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WP apologises for not taking part in televised debate in Mandarin

THE Workers' Party chief Pritam Singh has apologised for the party's non participation in the live, televised debate in Mandarin on Wednesday evening, but said this did not indicate difficulty for the party to reach out to the Mandarin-speaking population.

"We have individuals in the party who can make speeches in Mandarin, communicate effectively with residents in Mandarin, but the proficiency required to participate in a live debate is of a higher order," he said. Mr Singh, who is a member of his party's slate in Aljunied GRC, was speaking to reporters outside Kovan market and food centre before his team began its campaigning activities on Thursday morning.

The party will, however, field a representative to take part in a live discussion organised by Chinese daily Lianhe Zaobao, which will be streamed on YouTube at 6.30pm on Thursday.

Asked if not attending the debate on Channel 8 was a "missed opportunity" for the party, Mr Singh said he understood that sentiment and agreed that the party can do better. He added that the party will continue to try to attract bicultural Singaporeans to join WP.

Despite this, he said the party has had no difficulty reaching out to the Mandarin-speaking population in Aljunied GRC, adding that residents have been very supportive in the last nine years since the party took the group representation constituency.

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"They've been wonderful to us, they've been very supportive. I speak very rudimentary Mandarin, and they're always very encouraging to me," he said.

He was also asked for his response to Foreign Affairs Minister Vivian Balakrishnan's comment that WP is "PAP lite".

During the live televised debate in English aired on Channel 5 on Wednesday, Dr Balakrishnan told WP's candidate for Sengkang GRC Jamus Lim: "I read your manifesto and actually, to be honest with you, we could have written the same manifesto. And that's why people have called the Workers' Party 'PAP-lite' or 'PAP-like'."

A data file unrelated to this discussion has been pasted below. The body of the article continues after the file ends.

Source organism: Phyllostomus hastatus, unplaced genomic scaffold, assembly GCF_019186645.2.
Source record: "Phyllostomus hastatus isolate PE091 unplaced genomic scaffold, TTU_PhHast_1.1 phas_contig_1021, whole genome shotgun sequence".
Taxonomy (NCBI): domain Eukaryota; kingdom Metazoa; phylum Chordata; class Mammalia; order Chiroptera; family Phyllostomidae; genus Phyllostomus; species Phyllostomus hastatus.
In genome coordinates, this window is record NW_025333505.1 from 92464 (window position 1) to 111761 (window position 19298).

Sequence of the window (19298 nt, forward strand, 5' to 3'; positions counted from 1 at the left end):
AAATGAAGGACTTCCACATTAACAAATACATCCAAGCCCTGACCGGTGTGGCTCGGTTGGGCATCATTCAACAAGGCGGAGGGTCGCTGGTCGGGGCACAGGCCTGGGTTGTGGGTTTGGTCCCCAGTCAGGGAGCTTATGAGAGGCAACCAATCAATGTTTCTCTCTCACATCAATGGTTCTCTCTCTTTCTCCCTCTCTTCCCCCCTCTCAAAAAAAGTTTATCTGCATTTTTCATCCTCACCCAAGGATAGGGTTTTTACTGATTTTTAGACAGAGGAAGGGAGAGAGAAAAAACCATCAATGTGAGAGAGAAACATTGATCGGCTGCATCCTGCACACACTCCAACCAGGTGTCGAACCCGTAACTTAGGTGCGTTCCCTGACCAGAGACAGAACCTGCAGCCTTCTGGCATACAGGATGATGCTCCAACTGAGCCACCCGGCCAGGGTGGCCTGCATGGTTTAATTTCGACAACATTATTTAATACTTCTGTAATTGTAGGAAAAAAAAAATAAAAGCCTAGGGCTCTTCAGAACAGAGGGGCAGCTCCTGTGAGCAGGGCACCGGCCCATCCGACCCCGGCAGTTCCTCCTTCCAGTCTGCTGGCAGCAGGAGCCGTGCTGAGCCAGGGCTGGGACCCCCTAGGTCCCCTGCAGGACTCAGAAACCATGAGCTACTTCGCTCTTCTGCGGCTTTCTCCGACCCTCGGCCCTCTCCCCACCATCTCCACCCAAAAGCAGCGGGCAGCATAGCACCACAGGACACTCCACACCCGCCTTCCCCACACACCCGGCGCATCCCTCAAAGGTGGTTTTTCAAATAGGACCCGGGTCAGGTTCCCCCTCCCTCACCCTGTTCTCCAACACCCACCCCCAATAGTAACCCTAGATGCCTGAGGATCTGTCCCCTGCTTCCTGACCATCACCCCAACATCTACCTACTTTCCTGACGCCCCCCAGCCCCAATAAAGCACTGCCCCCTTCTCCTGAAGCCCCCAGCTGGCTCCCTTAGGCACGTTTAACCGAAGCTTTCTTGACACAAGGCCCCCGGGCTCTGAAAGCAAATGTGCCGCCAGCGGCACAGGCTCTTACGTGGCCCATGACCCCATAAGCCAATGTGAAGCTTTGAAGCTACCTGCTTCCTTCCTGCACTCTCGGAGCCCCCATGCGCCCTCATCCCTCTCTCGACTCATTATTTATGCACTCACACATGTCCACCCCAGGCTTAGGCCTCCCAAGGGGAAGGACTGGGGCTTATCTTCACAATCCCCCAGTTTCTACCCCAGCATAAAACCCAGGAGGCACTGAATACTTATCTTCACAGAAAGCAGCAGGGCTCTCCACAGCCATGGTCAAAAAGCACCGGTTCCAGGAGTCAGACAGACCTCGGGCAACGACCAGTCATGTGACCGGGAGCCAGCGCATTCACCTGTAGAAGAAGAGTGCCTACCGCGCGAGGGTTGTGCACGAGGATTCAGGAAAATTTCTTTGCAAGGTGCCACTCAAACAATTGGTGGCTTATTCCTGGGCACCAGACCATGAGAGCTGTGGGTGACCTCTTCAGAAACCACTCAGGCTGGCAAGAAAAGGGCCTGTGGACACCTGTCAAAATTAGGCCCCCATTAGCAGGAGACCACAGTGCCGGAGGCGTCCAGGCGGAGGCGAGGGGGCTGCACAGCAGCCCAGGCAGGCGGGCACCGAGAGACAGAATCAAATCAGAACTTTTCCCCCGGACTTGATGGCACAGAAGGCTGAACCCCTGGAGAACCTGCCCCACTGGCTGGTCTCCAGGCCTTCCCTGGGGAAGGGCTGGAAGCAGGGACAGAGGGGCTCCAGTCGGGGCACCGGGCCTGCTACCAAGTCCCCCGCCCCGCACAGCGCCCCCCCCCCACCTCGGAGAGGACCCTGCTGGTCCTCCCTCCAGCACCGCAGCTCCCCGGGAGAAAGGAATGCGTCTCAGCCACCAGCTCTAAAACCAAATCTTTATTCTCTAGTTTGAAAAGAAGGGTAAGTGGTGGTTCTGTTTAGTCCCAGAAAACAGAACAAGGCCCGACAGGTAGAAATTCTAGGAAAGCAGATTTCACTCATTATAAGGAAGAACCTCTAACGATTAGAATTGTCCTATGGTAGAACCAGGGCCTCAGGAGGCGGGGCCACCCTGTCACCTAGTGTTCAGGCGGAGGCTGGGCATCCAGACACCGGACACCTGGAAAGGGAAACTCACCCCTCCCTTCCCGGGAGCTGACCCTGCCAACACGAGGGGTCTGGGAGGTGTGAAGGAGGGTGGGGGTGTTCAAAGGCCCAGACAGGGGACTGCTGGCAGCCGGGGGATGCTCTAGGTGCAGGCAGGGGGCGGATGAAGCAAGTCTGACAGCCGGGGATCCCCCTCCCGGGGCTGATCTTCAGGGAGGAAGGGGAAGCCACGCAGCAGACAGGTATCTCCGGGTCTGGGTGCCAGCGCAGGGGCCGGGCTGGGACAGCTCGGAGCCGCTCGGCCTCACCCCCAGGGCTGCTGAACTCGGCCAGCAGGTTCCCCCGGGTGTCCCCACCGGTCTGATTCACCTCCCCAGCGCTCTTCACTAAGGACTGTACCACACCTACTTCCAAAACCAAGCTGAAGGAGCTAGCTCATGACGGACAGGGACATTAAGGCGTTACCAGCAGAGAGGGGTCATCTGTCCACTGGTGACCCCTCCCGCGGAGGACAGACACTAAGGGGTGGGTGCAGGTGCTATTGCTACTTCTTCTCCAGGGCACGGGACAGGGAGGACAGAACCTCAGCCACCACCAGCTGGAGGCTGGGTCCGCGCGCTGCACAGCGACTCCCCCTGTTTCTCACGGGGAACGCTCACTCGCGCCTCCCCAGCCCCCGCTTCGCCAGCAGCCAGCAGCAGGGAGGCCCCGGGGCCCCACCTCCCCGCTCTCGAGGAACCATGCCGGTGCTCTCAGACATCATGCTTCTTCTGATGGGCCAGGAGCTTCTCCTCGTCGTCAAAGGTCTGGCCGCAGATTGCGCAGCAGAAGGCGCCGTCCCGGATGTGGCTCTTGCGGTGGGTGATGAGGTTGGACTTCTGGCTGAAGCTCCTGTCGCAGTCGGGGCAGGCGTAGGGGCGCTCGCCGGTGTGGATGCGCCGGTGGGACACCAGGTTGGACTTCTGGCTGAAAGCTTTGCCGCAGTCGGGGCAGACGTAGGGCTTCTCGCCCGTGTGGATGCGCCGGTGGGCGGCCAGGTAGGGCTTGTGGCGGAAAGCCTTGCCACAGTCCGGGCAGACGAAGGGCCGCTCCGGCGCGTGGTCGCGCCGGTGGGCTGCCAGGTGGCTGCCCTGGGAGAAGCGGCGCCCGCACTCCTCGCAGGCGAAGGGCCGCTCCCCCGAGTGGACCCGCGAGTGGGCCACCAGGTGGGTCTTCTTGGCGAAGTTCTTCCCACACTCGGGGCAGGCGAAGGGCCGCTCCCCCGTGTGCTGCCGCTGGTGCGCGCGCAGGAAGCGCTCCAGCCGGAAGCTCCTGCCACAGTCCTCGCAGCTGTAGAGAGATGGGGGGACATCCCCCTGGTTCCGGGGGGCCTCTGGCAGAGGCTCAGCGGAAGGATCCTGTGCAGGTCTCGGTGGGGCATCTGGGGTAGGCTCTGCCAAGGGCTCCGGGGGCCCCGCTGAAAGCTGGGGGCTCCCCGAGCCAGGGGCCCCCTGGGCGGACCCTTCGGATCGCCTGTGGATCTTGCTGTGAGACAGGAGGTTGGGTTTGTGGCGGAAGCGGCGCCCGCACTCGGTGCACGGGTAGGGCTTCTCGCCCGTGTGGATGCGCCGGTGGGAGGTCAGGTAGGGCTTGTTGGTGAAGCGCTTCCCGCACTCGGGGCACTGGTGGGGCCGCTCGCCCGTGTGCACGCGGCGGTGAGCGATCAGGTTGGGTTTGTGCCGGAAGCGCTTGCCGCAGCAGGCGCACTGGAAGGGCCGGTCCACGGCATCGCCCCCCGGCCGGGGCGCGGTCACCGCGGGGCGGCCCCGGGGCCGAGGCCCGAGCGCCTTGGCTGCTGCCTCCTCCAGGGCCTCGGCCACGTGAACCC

In response, Mr Singh said it is "expected" that the People's Action Party would try to make this point a part of its electoral strategy.

"If that was the case, I hope the PAP takes up all our manifesto points and introduces them into their agenda, because I think that would really change the shape of Singapore, and we’ll have a more caring and compassionate society," he said.

Asked if this suggestion could mean to voters that voting in a WP MP would be no different from voting in a PAP MP, Mr Singh disagreed.

"Did any PAP MP file a question on the Keppel Marine scandal? I think voters should think about why not. Did any of them step up to consider the other perspective to bills like Pofma? I think these are relevant questions that Singaporeans need to ask," he said.

He added that based on his experience in the party, Singaporeans do want an opposition to scrutinise the PAP, but they are very discerning as to the type of opposition they want.

"We’ve tried very hard to take that perspective onboard, and we have created that sort of culture within the party of an opposition that is credible, not just locally but internationally as well. And we are proud to stand as Singaporeans in spite of being in the opposition," he said.

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